This constant twisting of facts and reality is where the strength of the film really lies for while we might feel that we know what is going on, Siega it seems is constantly able to find a way to question a character or the direction the film is going to go especially as the film finds ever darker comedic veins to mine, though its hard to say if this as part of a deliberate attempt to provide further shocks or if he’s attempting to satire the privileged lifestyles of these characters.
The assembled cast here are all great with Evan Rachel Wood giving a surprisingly mature and confident performance here as Rachel, easily able to switch between her various states of manipulation so that you never have any doubts about how she is managing to constantly convince people to follow her or allow themselves to be drawn into her schemes be it through blackmail or sexual manipulation regardless of gender as we see when she seduces the local new anchor Emily (Krakowski) to bring more sympathy for her court case and not even the media is resistant to her charms.
Equally fun here is James Woods as Emily’s father who whole largely a supporting role attacks every scene with all pistons firing, spewing out profanity laced comments and projecting rage on all those who don’t meet with his own vision for the world. His money and status like so many around him only fuelling his own delusions of being untouchable so that he can rant freely about women, Jews and “beaners”.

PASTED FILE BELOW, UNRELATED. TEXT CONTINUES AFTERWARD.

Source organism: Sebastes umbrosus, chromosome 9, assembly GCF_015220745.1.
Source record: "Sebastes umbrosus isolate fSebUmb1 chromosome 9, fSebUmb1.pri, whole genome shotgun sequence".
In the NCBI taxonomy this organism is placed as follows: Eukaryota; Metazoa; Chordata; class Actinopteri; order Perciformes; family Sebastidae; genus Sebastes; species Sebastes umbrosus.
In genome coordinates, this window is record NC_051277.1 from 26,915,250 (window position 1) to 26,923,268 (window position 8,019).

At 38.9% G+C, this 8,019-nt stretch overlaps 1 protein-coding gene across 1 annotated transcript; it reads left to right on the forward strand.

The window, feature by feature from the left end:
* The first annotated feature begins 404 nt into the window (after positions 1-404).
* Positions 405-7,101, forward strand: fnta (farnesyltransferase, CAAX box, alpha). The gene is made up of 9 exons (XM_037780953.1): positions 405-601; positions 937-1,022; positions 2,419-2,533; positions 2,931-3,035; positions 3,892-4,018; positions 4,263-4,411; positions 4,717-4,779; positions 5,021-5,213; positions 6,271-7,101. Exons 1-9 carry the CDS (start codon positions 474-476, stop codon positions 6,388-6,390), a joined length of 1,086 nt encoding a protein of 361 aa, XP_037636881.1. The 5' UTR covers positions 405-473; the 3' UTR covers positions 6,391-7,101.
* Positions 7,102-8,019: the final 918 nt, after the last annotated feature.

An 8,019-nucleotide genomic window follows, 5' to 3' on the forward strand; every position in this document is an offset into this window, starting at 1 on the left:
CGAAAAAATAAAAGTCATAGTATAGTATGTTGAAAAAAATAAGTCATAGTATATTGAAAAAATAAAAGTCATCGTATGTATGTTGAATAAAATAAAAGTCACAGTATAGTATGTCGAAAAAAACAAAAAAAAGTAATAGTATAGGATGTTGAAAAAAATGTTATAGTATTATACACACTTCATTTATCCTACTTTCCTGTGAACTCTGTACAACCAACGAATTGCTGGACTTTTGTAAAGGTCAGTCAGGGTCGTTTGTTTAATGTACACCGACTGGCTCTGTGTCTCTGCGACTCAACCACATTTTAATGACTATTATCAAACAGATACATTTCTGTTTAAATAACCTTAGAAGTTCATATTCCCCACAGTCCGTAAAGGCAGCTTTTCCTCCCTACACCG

The wasted member of the cast here though is Adi Schnall whose character with her innocent nature and certainly lack of expose to the lifestyle of her fellow students seemingly has been setup to provide some kind of moral centre to the film. Sadly due to the lack of development we get for her character she ends up becoming a missed opportunity, ultimately falling along the wayside as Siega instead chooses to focus his attentions on the ever more complex game which Kimberly is playing.
While Siega it seems certainly has a lot of things he wishes to cast opinion on from the central theme of false rape claims, he also chooses to give nods to high school shootings, racism, porn, teenage sexuality and the effect on children of being brought up under such privileged circumstances it does however mean that the film can feel like its going off in random directions as Siega attempts to find a way to tie it all togther which might feel alittle too disjointed for some tastes, especially with the ending being almost a sure fireway to ensure that everything that came before it is nicely tied up, even if its at the sacrifice of the original direction for the story and really only works thanks to how he has spent the rest of the film developing Kimberly’s character so that her final actions are easily to believe that she would choose to make them.
While perhaps not as dark as the work of the aforementioned Todd Solondz this film still goes some way to providing that same dark humour fix. Yes a similar tale of student manipulation can be found with both the likes of “Election” and “Wild Things” but unlike those here we have a film which is not afraid to push things further still which while certainly not for all tastes is still a film worth giving a spin.